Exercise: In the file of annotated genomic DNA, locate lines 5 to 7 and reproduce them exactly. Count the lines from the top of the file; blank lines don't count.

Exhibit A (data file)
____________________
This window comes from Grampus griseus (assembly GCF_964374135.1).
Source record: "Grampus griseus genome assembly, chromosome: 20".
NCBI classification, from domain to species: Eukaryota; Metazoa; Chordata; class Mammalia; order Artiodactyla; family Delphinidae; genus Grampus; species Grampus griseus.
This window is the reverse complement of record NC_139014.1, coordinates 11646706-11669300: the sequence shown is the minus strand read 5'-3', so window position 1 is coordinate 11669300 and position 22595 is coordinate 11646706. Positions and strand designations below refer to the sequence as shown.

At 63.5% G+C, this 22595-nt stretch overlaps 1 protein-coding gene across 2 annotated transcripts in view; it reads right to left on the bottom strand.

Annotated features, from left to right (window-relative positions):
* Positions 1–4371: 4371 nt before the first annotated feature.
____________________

At 63.5% G+C, this 22595-nt stretch overlaps 1 protein-coding gene across 2 annotated transcripts in view; it reads right to left on the bottom strand.

Annotated features, from left to right (window-relative positions):
* Positions 1–4371: 4371 nt before the first annotated feature.